Skip to content

    Announcements

    Exciting News for WebMD Members!

    We've been busy behind the scenes building new message boards for you. You'll have new and easier ways to find messages, connect with others, and share your stories.

    And, this will all be available on your smartphone or other mobile device!

    What Do You Need to Do?

    The message board you're used to will be closing in the coming weeks. While many of your boards will be making the move to our new home, your posts will not. Want to keep a discussion going? Save posts you want to continue (this includes your member profile story), so that you can re-post them in the new message boards.

    Keep an eye here and on your email inbox, we'll be back in touch soon to give you all the information you need!


    Yours in health,
    WebMD Message Boards Management

    Includes Expert Content
    To HRT or Not
    avatar
    An_254824 posted:
    I have never posted to this nor any other discussion group. But I am truly needing some common sense advice. I am 62 years old and have taken some form of HRT since my hysterectomy over 20 years ago. They left my ovaries. However, over the years I struggled with HRT, as it seemed to make me sick to my stomach. I finally tried the patch a couple of years ago and had instant success. However, I did experience the typical weight gain, albeit minor. But the biggest concern that I've had is this sense that my thought processes are sluggish. I'm a professional and my biggest asset is thinking quickly on my feet. It is embarrassing to struggle in this regard. I thought it perhaps age but then I decided to experiment and discontinue the use of estrogen. I found that my response time increased and my thought patterns were faster and much more clear . . . if this makes any sense. But now, I'm left with nasty hot flashes and I developed a case of perioral dermatitis. I understand that hormonal changes cause perioral dermatitis. I've swapped problems. So, first, can HRT cause one to have slow cognitive abilities and aside from the hot flashes, is perioral dermatitis just a coincidence?
    Reply
     
    avatar
    Mary Jane Minkin, MD responded:
    Dear an_254824,
    Hope I can help a bit. As for the perioral dermatitis, I'll have to say probably coincidental. Decrease estrogen can certainly contribute to dry skin, but no definite association with such a dermatitis. As far as estrogen and various cognitive functions: the opinions on this are all over the map. the data from the SWAN study would indicate that in the perimenopausal and early post menopausal time frame, that the loss of estrogen can contribute to decreased concentration, etc., but that that tends to go away once one is firmly post menopausal. The research of Roberta Brinton and Pauline Maki would suggest favorable effects of estrogen on cognitive function. So it's difficult to give you a definitive statement. Do take a look at these studies -but I don't think anyone can give you a definitive answer.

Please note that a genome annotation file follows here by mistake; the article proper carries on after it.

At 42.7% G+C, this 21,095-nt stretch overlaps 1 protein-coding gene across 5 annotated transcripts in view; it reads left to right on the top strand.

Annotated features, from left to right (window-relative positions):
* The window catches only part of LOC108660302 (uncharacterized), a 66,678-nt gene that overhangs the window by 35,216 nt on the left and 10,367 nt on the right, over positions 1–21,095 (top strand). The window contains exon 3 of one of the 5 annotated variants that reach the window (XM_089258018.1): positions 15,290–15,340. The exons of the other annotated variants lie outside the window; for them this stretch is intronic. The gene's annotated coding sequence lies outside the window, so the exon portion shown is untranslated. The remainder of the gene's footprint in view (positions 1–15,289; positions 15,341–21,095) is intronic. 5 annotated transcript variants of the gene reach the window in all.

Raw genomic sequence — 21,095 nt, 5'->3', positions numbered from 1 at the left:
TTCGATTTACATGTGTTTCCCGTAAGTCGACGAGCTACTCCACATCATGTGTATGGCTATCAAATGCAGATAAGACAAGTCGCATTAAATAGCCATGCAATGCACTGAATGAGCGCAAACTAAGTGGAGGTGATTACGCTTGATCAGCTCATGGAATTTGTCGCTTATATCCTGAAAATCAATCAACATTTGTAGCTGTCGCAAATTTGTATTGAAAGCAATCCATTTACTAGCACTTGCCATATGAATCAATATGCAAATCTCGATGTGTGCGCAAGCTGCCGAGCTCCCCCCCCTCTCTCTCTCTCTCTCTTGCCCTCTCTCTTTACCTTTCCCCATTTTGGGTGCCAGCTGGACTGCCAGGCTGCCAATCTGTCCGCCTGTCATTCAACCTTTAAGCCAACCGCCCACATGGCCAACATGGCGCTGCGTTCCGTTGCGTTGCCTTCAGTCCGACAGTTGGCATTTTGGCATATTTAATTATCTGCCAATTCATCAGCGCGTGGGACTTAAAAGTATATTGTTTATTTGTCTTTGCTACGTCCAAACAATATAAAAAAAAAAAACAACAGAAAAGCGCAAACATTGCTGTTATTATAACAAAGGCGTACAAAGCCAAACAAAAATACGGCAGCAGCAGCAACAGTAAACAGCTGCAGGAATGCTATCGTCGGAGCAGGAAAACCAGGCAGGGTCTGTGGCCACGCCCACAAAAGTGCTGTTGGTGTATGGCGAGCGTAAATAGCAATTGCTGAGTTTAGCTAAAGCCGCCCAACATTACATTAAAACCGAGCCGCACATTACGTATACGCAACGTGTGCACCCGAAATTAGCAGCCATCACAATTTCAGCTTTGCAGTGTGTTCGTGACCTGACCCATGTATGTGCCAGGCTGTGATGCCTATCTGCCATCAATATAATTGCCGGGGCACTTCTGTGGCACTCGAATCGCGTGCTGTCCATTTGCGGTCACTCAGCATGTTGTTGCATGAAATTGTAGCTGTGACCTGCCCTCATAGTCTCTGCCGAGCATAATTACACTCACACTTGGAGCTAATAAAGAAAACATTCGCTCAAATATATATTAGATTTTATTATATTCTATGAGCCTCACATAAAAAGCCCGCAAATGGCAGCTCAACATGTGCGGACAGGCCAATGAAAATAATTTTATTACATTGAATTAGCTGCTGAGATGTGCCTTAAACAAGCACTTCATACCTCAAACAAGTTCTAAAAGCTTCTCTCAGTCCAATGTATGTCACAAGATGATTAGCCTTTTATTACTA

Good luck,
    Mary Jane
     
    avatar
    campbp62 replied to Mary Jane Minkin, MD's response:
    Thank you Dr. Minkin for your prompt reply. I will definitely read both the SWAN study and that of Roberta Brinton and Pauline Maki. Thank you again.

    I also think that because recently I assumed a VP position, the stress is a contributing factor that I failed to mention. However, I caved yesterday and started using the estrogen patch again. What's interesting is this morning, the dermatitis is 85% improved. Perhaps coincidence but whatever it is, I'm pretty satisfied. I live in a very dry part of the country and the weather has turned extremely cold. All of this could be lending to the cause of the outbreak.

    Again, thank you for your time and advice. Best, Pat


    Featuring Experts

    Mary Jane Minkin, MD, is a nationally recognized obstetrician gynecologist, with a special interest in menopause. Dr. Minkin is clinical professor of ...More

    Helpful Tips

    perimenapausal help that works for me.
    I'm 47 jus started expeiraning hot flashes again after not having them for 10Yrs. Now I'm not having periods for 2M Now and crave sugar for ... More
    Was this Helpful?
    1 of 1 found this helpful

    Related Drug Reviews

    • Drug Name User Reviews

    Report Problems With Your Medications to the FDA

    FDAYou are encouraged to report negative side effects of prescription drugs to the FDA. Visit the FDA MedWatch website or call 1-800-FDA-1088.

    For more information, visit the North American Menopause Society website